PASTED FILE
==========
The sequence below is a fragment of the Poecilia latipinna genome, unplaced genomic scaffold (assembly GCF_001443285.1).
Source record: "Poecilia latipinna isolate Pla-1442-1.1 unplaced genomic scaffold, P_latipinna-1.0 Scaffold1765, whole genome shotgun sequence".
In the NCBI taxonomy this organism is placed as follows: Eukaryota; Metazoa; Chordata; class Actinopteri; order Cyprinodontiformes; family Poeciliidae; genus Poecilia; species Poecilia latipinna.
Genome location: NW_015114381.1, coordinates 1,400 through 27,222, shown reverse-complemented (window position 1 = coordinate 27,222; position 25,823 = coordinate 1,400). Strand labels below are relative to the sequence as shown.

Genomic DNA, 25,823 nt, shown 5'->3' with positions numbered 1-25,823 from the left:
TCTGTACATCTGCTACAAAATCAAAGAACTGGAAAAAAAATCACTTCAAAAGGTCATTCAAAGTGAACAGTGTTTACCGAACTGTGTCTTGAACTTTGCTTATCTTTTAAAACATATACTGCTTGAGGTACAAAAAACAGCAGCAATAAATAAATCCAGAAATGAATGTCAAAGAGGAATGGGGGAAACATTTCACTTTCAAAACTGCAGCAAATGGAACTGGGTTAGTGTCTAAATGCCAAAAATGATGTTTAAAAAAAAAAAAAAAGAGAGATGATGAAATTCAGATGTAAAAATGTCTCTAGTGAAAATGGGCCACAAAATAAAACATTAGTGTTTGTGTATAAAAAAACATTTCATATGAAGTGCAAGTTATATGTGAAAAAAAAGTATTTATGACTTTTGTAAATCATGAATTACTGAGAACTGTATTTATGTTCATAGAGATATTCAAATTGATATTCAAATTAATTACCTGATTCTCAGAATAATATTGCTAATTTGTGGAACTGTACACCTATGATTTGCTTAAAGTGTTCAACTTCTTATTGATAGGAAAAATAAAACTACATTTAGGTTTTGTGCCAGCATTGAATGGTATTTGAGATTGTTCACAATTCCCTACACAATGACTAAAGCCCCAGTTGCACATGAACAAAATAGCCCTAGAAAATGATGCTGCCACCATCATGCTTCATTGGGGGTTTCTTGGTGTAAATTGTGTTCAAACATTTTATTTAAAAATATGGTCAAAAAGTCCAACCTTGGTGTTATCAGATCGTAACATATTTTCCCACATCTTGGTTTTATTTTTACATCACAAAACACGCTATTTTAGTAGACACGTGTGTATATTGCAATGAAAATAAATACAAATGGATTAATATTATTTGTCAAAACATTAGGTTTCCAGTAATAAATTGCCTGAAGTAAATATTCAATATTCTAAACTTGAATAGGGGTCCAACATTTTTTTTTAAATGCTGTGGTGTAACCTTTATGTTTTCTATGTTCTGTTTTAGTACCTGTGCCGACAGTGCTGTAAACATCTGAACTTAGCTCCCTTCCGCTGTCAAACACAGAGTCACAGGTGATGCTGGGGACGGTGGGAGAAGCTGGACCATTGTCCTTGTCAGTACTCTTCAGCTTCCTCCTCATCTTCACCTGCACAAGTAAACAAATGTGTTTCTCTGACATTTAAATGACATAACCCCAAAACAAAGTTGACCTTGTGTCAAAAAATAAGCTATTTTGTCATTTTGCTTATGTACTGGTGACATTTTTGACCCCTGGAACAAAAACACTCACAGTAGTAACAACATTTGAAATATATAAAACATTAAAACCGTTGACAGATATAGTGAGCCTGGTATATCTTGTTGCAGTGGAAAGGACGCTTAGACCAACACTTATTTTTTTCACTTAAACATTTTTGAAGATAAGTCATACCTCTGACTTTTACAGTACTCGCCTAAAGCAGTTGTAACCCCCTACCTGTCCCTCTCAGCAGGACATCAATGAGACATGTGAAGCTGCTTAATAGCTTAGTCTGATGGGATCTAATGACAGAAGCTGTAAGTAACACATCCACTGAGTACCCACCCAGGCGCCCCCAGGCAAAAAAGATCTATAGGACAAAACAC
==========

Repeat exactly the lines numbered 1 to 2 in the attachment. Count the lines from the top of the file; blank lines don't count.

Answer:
The sequence below is a fragment of the Poecilia latipinna genome, unplaced genomic scaffold (assembly GCF_001443285.1).
Source record: "Poecilia latipinna isolate Pla-1442-1.1 unplaced genomic scaffold, P_latipinna-1.0 Scaffold1765, whole genome shotgun sequence".